RKO might have gone on tolerating Van Beurens but for sudden arrival of Walt Disney himself as releasing partner. To handle Cadillacs meant no further need of jalopies. Pink slips showered upon VB’s New York office and overnight it was cobwebbed. Without a major distributor, there was no way these could continue. The latter fate of Van Beuren’s library makes a saga in itself. Steve Stanchfield outlines all that in very fine program notes with each Thunderbean DVD (historians Chris Buchman and Rex Schneider also contributed). Suffice to say no one bothered renewing copyrights. Eventually they forgot Van Beuren’s very existence (he died not long after the shop’s closure). VB’s were the sort of cartoons you could buy as home movies during the late forties and fifties. They were also among the very first ones shown on television. A sort of immortality thus adhered to Cubby, Molly, and Tom/Jerry, even if slicker shorts with bigger names dashed their fame on arrival to home screens a few years later. Given a choice, what station wouldn’t opt for Bugs and Popeye over Aesop Fables? Van Beurens were budget rentals for those who needed cartoons but lacked funds for recognizable ones. Negatives meanwhile rotted like fruit too long on the vine. 16mm prints are all that’s left of most. The color ones were reprinted, if at all, on lower-grade Cinecolor stock, an enhancement to a bent animated world they depict, but not accurate as to the way VB’s once looked. Part of Thunderbean’s mission has been to get out complete sets on varying series Van Beuren produced. There are multiple Aesop’s volumes, one each for the Little King, Cubby Bear, and the Rainbow Parades, plus more. Quality is remarkable considering how little was done over the years to preserve these cartoons. I’m thrilled with Disney Treasures and Warner Golden Collections, but amazed at Thunderbean’s one-man reclamation of a near-entire Van Beuren library. If you collect or have curiosity for truly offbeat and under-radar cartoons, these are a great place to start (or finish).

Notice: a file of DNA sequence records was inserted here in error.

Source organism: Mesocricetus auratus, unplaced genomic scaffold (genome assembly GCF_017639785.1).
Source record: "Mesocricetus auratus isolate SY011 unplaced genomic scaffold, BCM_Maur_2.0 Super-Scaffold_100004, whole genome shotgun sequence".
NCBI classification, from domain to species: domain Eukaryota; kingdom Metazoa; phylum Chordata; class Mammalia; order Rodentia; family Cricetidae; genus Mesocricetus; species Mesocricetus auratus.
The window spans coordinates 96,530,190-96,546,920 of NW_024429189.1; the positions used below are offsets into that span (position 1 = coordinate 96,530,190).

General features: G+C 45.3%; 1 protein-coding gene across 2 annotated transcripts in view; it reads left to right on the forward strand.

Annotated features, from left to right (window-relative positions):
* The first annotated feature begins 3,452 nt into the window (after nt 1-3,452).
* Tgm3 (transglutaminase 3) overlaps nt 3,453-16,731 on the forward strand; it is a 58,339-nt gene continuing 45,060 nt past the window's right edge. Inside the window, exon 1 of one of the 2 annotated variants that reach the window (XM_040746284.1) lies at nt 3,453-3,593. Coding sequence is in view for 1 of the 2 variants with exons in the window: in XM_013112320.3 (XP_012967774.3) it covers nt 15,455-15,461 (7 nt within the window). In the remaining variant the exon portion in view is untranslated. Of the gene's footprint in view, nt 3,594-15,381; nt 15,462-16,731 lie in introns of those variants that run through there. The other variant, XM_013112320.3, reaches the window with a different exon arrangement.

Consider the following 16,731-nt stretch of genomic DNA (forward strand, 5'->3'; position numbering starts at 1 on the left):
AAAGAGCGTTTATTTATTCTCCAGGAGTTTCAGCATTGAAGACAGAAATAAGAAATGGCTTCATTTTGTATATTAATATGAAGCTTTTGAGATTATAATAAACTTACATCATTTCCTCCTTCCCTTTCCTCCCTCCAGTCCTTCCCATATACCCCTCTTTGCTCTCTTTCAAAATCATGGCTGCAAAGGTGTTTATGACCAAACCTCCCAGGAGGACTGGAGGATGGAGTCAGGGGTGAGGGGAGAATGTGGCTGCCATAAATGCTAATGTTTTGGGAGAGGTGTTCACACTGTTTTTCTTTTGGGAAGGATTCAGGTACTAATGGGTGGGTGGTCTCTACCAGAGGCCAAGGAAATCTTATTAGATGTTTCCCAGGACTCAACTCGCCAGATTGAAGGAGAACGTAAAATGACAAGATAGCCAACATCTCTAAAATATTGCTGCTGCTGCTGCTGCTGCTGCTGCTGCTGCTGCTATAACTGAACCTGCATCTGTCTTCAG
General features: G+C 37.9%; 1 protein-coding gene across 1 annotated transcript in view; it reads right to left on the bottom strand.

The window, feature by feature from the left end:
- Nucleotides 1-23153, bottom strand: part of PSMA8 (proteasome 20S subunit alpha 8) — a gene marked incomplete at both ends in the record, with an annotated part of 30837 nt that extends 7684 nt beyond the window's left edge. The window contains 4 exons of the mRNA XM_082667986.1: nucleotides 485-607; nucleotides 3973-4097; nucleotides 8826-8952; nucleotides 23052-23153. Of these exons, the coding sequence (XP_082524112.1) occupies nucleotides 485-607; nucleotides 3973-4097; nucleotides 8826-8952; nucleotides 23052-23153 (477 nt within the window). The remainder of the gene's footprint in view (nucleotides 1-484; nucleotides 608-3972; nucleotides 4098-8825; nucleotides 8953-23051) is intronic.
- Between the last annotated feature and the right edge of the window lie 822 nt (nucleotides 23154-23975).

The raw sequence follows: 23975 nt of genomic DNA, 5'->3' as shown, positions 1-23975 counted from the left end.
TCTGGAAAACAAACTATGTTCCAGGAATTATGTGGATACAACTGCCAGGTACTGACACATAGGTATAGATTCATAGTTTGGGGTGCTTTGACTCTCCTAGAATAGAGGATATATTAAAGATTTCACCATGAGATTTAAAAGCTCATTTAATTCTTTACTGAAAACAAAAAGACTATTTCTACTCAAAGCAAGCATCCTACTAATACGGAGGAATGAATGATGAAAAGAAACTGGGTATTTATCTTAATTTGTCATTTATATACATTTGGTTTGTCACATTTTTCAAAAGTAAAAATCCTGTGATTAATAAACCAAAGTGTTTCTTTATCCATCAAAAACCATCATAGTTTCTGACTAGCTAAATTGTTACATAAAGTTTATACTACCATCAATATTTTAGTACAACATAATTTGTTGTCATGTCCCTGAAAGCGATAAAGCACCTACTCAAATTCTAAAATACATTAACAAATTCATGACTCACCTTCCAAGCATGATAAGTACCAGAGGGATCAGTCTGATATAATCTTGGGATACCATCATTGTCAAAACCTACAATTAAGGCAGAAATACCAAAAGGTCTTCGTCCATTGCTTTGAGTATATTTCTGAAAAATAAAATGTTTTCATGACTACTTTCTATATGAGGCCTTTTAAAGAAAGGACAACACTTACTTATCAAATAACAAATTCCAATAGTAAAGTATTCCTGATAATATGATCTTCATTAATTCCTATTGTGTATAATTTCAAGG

Anonymous Jim Lane said...

You didn't miss those Van Beurens by much, John. They were certainly on TV after you were born (I'm not that much older than you), but probably before you were old enough to watch or remember them -- maybe even before your family had a TV. I remember having to adjust my mind to account for two sets of Tom and Jerry: the ones I saw on TV and the ones I still saw in movie theaters (which were nowhere near showing up on TV yet). One VB Tom and Jerry particularly creeped me out (but deliciously so), as the boys were being chased by an Egyptian mummy ("The mummy! The mummy! The mum!-mum!-mummy!"). If memory serves, the pursuit was short-circuited when they came to a piano and, yes, the boys began to play and the mummy to dance. (Music hath charms, eh?)

8:10 PM  
Blogger James Corry said...

Incredible article John. I was born in 1952 and yes, I DO have very vague memories of seeing, what must have been, the Van Buren cartoons as a young child. Generally, they showed up on Saturday morning kiddie shows in the L.A. area. Memories of hordes of mice (they were in B&W as we didn't have a color TV set in those days)chasing a bearded old farmer over a surreal landscape to the horizon line in the distance as the title "The End" came up between two stationary elephants standing on their hind-legs......Or the farmer getting "bonked" over the head and his astral-projected body floating among weird galaxies and planets (remember that this was well over 50 years ago and I never saw these cartoons again so my memory might be just a "tad" fuzzy....)Sometimes these memories seem like bizarre "dreams" rather than actual memories....."Did I really see such a cartoon"? Now, after reading your article, it seems that I probably did......I'll definitely check this guy (and his DVD's) out!!